How does Kingdom Builders fund its programs?

Because we had to kind of build ourselves up to where people would want to invest, we did a lot of early fundraising. We did a lot of community events throughout the year — a Race Against Violence, a lot of  Community Cares days where we would have vendors — but at this point, the last couple of years, we’ve been blessed to get more grant funding. We have several funding sources that we get. We also have private donors who donate monthly. We’ve been blessed during COVID thanks to churches like Woodmen Valley Chapel, which gave us donations a couple of times. Pikes Peak Community Roundtable — we were their adoptee for two years, so they provided support for us monthly for two years. That helped us a lot until we got to the point where we were able to get more federal grant and state dollars. Now we’re able to provide more services because we have more funding through that source. Initially I had to learn how to write grants all by myself, but we were blessed when one of our board members was able to refer us to a grant writer, and she’s just been phenomenal.  

How has COVID-19 impacted your operations?

We’ve had to initiate our on-call hotline to be able to support those who may need our assistance now more than ever. We have a staff that is on-call 24 hours. They’ll be able to handle crises after hours. We also have seen an increase of those needing food; we’ve been able to support purchasing a lot of food for families who are struggling because of it and couldn’t work. We’ve also had to pay utilities and help with rent. Those areas are where we’ve seen an increase in the last two months, and we’ve been blessed that we were able to support them, and then also were able to apply for and get some additional funding from some of the agencies that have funding grants for that specifically. We wanted to make sure our staff was working so they could help accommodate them. 

Our whole focus is education and prevention of family violence. The education part became a bit tricky, because we were at a point where we were like ‘How do we get them inside, how do we get them to come?’ when everyone was on lockdown. We created an online education platform so we can still allow our participants and those that are in our program to still get that education part, but online, and still get credit for that education component that we have in our program.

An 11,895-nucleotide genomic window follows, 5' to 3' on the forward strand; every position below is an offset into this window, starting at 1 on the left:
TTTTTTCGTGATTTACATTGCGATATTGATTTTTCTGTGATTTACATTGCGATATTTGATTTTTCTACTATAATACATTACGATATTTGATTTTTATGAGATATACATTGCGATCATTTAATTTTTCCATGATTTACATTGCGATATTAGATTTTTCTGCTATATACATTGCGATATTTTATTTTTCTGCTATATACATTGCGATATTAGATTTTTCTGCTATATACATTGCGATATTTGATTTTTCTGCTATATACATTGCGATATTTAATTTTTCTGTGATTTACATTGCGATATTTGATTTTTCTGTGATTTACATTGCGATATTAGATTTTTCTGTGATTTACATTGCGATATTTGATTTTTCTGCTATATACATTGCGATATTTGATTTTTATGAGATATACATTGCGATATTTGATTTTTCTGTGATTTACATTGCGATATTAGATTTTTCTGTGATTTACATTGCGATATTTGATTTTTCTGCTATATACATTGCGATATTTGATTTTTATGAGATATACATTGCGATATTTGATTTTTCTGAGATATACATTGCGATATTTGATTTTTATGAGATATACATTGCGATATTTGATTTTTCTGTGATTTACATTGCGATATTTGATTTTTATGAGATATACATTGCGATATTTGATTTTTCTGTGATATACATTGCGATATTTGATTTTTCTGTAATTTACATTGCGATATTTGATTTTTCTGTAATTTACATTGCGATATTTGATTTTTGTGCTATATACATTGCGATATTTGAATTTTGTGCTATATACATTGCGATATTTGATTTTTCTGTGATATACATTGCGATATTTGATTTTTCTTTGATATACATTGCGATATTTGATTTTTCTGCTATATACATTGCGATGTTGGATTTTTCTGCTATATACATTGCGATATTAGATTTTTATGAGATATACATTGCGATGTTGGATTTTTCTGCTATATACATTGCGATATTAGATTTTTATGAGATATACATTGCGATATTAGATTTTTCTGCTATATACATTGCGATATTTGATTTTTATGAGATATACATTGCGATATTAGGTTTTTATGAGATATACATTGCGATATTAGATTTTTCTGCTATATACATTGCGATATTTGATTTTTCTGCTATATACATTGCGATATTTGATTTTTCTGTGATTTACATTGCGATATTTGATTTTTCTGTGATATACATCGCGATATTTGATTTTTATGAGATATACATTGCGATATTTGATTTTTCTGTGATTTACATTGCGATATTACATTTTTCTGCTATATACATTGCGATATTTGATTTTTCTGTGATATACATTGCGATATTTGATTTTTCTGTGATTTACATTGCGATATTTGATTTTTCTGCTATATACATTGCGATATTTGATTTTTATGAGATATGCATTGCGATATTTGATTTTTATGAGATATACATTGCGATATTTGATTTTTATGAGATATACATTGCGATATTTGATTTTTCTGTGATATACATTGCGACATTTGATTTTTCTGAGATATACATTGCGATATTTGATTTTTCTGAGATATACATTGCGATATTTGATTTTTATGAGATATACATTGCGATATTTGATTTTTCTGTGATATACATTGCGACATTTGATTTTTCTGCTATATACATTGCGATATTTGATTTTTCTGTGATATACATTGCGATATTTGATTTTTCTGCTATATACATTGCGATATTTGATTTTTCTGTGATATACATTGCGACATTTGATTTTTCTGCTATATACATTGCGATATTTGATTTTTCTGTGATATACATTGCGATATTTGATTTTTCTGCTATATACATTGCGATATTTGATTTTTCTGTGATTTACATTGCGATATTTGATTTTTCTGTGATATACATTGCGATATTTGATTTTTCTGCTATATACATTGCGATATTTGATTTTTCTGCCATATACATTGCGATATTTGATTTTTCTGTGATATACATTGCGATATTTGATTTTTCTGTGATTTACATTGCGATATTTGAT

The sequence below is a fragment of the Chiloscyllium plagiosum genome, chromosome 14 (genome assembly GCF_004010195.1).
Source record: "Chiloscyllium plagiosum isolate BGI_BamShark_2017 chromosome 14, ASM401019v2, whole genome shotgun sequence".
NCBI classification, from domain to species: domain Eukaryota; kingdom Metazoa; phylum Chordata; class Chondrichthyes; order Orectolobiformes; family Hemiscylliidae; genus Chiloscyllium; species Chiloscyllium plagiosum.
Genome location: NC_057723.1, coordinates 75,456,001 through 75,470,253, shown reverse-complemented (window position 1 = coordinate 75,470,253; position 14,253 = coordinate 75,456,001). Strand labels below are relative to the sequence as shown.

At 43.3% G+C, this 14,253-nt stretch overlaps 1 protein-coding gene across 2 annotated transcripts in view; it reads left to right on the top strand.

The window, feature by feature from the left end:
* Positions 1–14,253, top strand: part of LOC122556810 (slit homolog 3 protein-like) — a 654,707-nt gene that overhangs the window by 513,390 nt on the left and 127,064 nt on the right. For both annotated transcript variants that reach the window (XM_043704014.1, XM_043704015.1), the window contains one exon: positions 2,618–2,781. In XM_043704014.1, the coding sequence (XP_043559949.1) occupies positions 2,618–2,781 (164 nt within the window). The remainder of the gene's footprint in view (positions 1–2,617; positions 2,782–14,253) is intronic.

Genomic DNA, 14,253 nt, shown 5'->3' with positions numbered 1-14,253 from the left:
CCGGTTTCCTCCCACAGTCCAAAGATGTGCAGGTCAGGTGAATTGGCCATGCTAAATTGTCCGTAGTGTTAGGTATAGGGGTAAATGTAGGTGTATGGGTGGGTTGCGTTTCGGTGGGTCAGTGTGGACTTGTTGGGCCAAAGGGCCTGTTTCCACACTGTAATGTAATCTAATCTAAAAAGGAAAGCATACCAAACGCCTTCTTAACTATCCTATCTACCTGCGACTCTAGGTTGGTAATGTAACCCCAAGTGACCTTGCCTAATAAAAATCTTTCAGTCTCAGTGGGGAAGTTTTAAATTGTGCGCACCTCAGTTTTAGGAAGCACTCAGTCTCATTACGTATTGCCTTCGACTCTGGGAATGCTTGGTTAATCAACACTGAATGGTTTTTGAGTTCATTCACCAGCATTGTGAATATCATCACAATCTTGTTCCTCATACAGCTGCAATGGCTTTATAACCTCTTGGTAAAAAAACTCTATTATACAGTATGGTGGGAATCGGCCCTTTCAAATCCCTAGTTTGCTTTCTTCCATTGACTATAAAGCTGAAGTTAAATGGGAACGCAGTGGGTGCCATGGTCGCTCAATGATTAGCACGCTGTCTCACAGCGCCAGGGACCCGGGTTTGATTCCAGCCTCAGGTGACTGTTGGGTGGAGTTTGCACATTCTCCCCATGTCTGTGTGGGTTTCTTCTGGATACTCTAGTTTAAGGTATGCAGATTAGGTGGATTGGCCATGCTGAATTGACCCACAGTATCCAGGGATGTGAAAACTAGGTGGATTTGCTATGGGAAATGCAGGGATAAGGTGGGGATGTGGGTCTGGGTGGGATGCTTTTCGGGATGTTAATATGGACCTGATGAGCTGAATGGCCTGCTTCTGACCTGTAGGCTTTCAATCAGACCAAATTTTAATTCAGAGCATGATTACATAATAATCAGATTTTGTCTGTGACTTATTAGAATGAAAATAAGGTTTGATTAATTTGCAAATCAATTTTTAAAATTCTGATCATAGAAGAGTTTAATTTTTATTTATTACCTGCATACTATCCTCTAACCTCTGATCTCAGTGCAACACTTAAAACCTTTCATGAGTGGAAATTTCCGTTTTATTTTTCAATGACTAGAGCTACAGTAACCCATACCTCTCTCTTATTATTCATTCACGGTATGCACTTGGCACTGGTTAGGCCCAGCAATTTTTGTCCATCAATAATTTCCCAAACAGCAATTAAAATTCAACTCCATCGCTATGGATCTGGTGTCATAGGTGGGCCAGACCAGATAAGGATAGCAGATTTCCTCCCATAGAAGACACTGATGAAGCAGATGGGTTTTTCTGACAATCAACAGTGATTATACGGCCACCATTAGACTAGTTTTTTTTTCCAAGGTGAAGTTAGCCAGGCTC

What obstacles did you face establishing Kingdom Builders, and what advice would you offer to others pursuing similar work?

I think that, because I am a wife and mother, when I was building Kingdom Builders, there were a lot of long nights that I had to stay up making sure that I could build the organization but also be sensitive to my husband and my children’s needs. It was a lot of long nights, early mornings — very stressful — but we just had to learn a balance. 

I have my bachelor’s and my master’s, so I got all the education out of the way first. Before I even started to think about starting a nonprofit, I wanted to make sure I had my credentials ready so that there would never be anything that I’m not qualified for or that I wouldn’t have the skillset to be able to lead.

If you are passionate about something, and that’s your calling, you’re going to do it whether you get paid or not. I had to start Kingdom Builders and did not get any type of compensation until two years ago, working a full-time job and doing Kingdom Builders on the side. I was so passionate about helping others overcome domestic violence that I was willing to do that, and it has paid off. Now I’m full-time, so this is my only job right now, but it took five years to get to that point. I would tell anybody just never give up. Stay focused on the charge that has been given to you and you’ll be successful. You just have to keep going regardless, and don’t look at the money aspect at first. nCSBJ

News Reporter

Heidi Beedle is a former soldier, educator, activist, and animal welfare worker. She received a Bachelor’s in English from UCCS. She has worked as a freelance writer covering LGBTQ issues, nuclear disasters, cattle mutilations, and social movements.